The magic of "Definition of Done" and "Task List"

Sunday, October 5th 2014, 4:21 pm

I have often heard my friends say that a programmer is a person that can turn coffee into working software. This line is not only funny, but it is also indicative of the mystery that surrounds software development. If you ask around, you quickly realize that most people feel there is something magical about how ideas are transformed —through some quick typing in a computer— into a set of icons and buttons in a screen that do something when pressed.

This feeling of magic is the result of the traditional method of developing software: if someone, let's name him Bob, were to require some sort of software, Bob would first give a list of requirements for the software to a team of programmers; the team of programmers would in turn, hide in a cave for a few months and return later with fully functioning software. How the software was created is anyone's guess.

The downside to this process, is that the software that comes out of the cave is not the software that Bob wanted (being in a cave for a few months is not so good for communication, although it is good for creating an impression of magic). A group of programmers recognized this problem and in 2001 created the Agile Manifesto, a set of principles that promised better software through better communication with Bob, the customer. Agile proved to be very popular and is now the way in which most teams develop software (West, 2011). Let me now pull the curtains back and show you how software is made from the point of view of Agile. I will do this by explaining two important concepts: Definition of Done and Task List (the traditional way of developing software will remain a mystery though).

A picture of a software cave

Baker, S., Buzz in the Bullpen. [Picture]. (2008) Retrieved Oct 5, 2014 from:

In Agile, Definition of Done refers to a checklist of different goals that must be met before a piece of software can be declared finished. This Definition of Done is not predetermined by someone, but is instead the result of dialogue between the stakeholders of a project: a representative of Bob (which in Agile is called a Product Owner), and the development team. The reason that the Definition of Done gives insight into the development process is that it gives a place for the goals that are internal to the software development process to be stated. Goals like: "the code must have 90% of test coverage", and "there must be automatic builds of the code", are often included in the Definition of Done. These goals are important because they represent what the team must do to quickly produce bug-free code. Through examining the Definition of Done, we are privy to the process that the development team is following in order to produce good software.

The second important concept is the Task List. The Task List represents a detailed list of the steps that the development team will need to follow in order to implement one of the features that Bob wants in the finished software. The team will only create the Task List for features that the team intends to develop in the next iteration of their software development cycle or Sprint (for a deeper explanation of what a Sprint is read my previous post). Each of the tasks that are listed is fairly specific, ideally one task should represent a step that can be completed by a single person in a short time, like a single day ("complete the software" is not a good task, for example). A Task List removes the magic behind building software because it forces the team to document what they will do in order to write the code.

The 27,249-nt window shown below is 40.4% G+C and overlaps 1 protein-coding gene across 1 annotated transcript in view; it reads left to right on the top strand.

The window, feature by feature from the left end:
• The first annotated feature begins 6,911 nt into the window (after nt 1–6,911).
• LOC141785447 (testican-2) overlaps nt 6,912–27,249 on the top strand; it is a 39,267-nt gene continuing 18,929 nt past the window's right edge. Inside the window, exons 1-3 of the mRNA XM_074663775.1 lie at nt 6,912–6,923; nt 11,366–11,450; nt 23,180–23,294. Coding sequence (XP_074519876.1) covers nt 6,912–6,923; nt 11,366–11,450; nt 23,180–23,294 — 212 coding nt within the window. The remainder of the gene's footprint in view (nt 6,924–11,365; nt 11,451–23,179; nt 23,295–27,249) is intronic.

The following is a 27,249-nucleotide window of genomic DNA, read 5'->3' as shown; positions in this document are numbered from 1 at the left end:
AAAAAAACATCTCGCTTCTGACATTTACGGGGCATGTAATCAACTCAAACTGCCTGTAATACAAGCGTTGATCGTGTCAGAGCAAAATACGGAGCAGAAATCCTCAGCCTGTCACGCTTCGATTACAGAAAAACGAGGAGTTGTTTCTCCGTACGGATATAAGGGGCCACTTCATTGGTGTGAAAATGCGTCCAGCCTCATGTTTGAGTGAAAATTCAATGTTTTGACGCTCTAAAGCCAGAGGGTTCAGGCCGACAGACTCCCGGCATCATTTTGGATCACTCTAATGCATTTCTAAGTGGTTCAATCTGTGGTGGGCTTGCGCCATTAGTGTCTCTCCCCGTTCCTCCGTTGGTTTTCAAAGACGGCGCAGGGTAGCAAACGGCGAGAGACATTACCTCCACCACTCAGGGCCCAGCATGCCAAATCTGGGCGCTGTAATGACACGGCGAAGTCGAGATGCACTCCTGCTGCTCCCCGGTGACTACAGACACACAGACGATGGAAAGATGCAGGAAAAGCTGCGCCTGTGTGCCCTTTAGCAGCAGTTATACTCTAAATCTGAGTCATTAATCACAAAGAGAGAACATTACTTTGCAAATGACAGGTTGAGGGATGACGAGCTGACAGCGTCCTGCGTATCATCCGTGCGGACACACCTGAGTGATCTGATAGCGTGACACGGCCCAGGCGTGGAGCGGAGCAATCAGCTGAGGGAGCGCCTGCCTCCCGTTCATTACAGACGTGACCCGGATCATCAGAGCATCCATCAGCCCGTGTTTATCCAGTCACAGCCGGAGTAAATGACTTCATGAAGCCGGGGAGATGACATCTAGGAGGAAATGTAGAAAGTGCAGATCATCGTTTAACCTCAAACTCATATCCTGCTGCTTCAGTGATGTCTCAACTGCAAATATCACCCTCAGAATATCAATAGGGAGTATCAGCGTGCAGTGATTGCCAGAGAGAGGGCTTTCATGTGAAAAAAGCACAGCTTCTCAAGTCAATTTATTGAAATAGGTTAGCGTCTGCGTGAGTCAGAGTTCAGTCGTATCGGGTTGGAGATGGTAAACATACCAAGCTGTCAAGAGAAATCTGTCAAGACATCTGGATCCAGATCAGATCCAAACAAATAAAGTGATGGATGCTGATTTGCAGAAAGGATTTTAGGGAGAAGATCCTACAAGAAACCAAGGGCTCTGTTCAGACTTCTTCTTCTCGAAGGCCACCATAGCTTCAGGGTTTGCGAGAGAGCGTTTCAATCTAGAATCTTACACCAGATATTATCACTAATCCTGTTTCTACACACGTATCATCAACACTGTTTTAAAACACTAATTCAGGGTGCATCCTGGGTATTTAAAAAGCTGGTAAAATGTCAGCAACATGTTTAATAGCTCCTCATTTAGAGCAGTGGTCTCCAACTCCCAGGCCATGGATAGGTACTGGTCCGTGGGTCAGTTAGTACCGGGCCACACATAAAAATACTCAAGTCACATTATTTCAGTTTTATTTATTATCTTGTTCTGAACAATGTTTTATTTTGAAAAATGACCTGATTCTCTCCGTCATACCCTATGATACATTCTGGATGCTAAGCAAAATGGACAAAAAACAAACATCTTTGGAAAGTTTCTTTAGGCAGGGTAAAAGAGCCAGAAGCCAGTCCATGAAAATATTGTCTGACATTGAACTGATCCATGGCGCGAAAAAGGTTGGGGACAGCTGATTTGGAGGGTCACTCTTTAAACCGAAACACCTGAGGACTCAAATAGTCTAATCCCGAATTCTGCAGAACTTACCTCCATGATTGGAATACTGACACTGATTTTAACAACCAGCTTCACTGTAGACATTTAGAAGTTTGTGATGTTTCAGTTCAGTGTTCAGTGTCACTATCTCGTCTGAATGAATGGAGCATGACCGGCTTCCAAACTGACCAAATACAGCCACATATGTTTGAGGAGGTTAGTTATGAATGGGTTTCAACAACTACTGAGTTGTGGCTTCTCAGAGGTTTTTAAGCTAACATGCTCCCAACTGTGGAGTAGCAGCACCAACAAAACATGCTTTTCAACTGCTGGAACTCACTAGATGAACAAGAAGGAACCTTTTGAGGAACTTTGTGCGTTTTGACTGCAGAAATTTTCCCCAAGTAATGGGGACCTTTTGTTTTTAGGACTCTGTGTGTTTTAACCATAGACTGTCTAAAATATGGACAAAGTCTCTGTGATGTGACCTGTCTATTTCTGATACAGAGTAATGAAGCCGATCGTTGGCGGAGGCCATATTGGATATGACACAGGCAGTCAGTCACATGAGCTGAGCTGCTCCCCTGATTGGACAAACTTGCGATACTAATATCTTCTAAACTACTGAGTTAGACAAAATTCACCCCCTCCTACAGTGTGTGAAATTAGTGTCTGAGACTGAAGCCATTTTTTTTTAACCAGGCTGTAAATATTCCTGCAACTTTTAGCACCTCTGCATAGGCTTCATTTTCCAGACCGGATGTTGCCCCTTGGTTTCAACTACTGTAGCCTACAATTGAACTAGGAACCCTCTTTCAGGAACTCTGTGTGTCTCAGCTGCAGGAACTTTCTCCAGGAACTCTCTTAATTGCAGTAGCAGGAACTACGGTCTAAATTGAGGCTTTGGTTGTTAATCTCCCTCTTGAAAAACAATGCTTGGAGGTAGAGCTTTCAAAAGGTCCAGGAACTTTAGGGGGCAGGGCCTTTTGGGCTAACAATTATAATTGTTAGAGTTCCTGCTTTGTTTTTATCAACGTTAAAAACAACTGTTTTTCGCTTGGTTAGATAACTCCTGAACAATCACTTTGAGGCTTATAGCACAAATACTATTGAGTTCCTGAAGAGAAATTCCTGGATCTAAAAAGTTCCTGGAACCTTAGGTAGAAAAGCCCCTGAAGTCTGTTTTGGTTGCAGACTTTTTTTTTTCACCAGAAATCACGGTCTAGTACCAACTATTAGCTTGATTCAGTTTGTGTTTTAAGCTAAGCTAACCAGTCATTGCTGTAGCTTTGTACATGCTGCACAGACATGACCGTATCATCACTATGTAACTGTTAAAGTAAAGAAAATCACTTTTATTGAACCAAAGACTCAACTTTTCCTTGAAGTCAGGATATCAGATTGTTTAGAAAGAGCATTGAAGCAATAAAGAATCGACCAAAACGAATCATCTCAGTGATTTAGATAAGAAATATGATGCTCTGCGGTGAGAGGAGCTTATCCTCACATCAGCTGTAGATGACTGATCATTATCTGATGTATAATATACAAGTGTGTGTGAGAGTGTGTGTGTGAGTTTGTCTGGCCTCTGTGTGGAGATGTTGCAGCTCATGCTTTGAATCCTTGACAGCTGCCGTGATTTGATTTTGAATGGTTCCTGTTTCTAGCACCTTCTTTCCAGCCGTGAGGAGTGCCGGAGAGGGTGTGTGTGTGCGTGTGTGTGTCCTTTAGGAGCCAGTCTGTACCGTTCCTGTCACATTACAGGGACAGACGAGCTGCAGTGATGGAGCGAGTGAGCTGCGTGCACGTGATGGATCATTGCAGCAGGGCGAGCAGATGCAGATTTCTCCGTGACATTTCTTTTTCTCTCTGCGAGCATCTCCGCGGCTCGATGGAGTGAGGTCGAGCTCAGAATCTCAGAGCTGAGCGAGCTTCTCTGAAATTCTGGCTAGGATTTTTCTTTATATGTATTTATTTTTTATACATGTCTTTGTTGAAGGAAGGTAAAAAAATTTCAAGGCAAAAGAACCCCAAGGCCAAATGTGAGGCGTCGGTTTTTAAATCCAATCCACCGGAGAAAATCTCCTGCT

You may be tempted to think that the Definition of Done and the Task List represent a lot of work for the sake of bureaucracy. This is not so, as a matter of fact a study by Sutherland, Downey and Granvik (2009) showed that teams that adhere strictly to these concepts could be as much as 800% more productive. Strict adherence to Agile principles — including the Definition of Done and the Task List — is important as teams that do not follow the principles as closely are much less productive. This is exemplified in the chart below, which plots the efficiency gains of teams which adopted Agile in MySpace. The teams that did not adopt Agile fully represent the low points, while teams that adopted Agile had the most productivity gains.

A graph showing the velocity of MySpace teams by sprint

Sutherland, J., Downey, S., Granvik, B., (2009) Velocity of MySpace Teams by Sprint [Figure] In Shock Therapy: A Bootstrap for Hyper-Productive Scrum (p. 72)

The next time that you are wondering how a particular Agile team is turning coffee into software, go ahead and ask them if you can take a look at their Task List and Definition of Done. You will be surprised by the amount of effort that needs to be added to coffee in order to make software a reality.


  1. Sutherland, J., Downey, S., Granvik, B., (2009) "Shock Therapy: A Bootstrap for Hyper-Productive Scrum," Agile Conference, 2009. AGILE '09 (69-73) doi: 10.1109/AGILE.2009.28
  2. West, D., (2011) "Water-Scrum-Fall Is The Reality Of Agile For Most Organizations Today" Forrester Research
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